I’ve never seen a dead body. Before this century, it would have been rare to reach my fourth decade in this state of ignorance. Today it’s common – unless of course you enter one of the professions to which we outsource death. Police officers, paramedics, nurses, doctors and undertakers shield us from the physical presence of death.
So how does it feel to be one of those people? Medical students pick up a scalpel and confront a corpse in their late teens. As junior doctors, they come up against the rough edges of life and death on a daily basis. Does it make them blasé, or are they haunted by the inescapable ending? Does knowledge take away fear – or intensify it? And what have they learned about how to achieve a good death?
One of the perks of my job is asking impertinent questions like that. I talked to a geriatrician, a GP, an accident and emergency doctor and a palliative care specialist, to see how death had changed their lives. You can see their thoughtful responses in my article, Doctors, Death and Dying, for Student BMJ.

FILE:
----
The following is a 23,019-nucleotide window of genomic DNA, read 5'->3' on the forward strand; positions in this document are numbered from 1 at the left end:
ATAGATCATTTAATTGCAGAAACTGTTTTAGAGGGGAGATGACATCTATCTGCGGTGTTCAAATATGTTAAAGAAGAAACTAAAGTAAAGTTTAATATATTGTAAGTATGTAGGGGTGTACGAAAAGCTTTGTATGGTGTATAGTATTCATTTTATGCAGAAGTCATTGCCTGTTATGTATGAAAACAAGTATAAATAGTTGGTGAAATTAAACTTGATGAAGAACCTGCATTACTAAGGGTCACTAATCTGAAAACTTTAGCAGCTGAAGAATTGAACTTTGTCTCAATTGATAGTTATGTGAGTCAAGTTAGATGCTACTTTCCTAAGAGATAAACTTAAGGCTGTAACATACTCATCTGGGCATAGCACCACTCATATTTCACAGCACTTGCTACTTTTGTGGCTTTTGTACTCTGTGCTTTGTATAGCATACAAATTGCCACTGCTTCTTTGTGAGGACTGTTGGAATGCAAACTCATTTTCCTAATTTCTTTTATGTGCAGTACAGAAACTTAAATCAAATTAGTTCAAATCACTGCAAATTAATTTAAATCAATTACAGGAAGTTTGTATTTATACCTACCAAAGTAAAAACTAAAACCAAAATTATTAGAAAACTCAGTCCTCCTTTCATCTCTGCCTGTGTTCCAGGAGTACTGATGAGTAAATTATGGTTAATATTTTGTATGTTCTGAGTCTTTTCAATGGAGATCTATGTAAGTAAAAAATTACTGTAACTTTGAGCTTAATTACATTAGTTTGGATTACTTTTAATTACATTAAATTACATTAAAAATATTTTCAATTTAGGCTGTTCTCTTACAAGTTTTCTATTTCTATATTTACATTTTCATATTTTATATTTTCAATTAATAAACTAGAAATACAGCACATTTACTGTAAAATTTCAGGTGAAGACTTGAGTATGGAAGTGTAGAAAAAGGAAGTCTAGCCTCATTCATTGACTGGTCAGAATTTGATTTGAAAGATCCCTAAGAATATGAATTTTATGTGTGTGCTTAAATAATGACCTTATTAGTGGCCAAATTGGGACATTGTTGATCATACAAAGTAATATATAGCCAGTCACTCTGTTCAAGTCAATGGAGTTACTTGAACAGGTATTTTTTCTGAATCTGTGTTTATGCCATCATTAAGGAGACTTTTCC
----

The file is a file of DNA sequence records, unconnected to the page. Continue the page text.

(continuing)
My sheltered experience of mortality doesn’t mean I haven’t encountered death, of course. I seem to have been to too many funerals in recent years – friends, neighbours, family. These deaths are experienced as absences. The person is simply, upsettingly, not there any more.
One friend whose absence leaves a particular void is Ingrid Beazley, a dynamic presence in my neighbourhood, where she gathered and galvanised artists, writers and musicians with unfailing generosity. Before she died, Ingrid recorded an interview with a mutual friend, Yang-May Ooi, about living with a terminal illness. Her bravery, love and wisdom deserve to be widely heard. You can watch the video on YouTube.